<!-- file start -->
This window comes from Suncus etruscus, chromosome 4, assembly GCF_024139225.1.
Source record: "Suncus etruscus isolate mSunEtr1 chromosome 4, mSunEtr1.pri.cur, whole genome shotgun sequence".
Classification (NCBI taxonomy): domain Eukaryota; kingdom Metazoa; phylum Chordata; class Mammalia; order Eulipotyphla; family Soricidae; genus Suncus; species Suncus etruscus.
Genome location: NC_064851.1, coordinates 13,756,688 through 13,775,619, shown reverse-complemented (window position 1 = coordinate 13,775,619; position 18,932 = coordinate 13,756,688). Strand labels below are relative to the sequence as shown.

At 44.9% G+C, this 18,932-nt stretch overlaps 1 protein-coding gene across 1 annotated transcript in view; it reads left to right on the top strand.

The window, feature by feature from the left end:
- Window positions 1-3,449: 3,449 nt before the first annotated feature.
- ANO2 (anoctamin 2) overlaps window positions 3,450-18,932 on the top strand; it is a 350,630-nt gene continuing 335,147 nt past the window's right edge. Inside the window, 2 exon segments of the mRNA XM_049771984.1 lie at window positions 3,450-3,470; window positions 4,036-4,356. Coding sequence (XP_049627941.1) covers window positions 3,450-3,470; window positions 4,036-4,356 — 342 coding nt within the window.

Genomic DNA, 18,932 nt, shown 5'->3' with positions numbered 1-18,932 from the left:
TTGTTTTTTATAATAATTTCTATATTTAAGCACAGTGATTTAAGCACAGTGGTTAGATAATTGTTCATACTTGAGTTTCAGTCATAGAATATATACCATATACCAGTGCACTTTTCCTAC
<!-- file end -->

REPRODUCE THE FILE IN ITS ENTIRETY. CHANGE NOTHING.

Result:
This window comes from Suncus etruscus, chromosome 4, assembly GCF_024139225.1.
Source record: "Suncus etruscus isolate mSunEtr1 chromosome 4, mSunEtr1.pri.cur, whole genome shotgun sequence".
Classification (NCBI taxonomy): domain Eukaryota; kingdom Metazoa; phylum Chordata; class Mammalia; order Eulipotyphla; family Soricidae; genus Suncus; species Suncus etruscus.
Genome location: NC_064851.1, coordinates 13,756,688 through 13,775,619, shown reverse-complemented (window position 1 = coordinate 13,775,619; position 18,932 = coordinate 13,756,688). Strand labels below are relative to the sequence as shown.

At 44.9% G+C, this 18,932-nt stretch overlaps 1 protein-coding gene across 1 annotated transcript in view; it reads left to right on the top strand.

The window, feature by feature from the left end:
- Window positions 1-3,449: 3,449 nt before the first annotated feature.
- ANO2 (anoctamin 2) overlaps window positions 3,450-18,932 on the top strand; it is a 350,630-nt gene continuing 335,147 nt past the window's right edge. Inside the window, 2 exon segments of the mRNA XM_049771984.1 lie at window positions 3,450-3,470; window positions 4,036-4,356. Coding sequence (XP_049627941.1) covers window positions 3,450-3,470; window positions 4,036-4,356 — 342 coding nt within the window.

Genomic DNA, 18,932 nt, shown 5'->3' with positions numbered 1-18,932 from the left:
TTGTTTTTTATAATAATTTCTATATTTAAGCACAGTGATTTAAGCACAGTGGTTAGATAATTGTTCATACTTGAGTTTCAGTCATAGAATATATACCATATACCAGTGCACTTTTCCTAC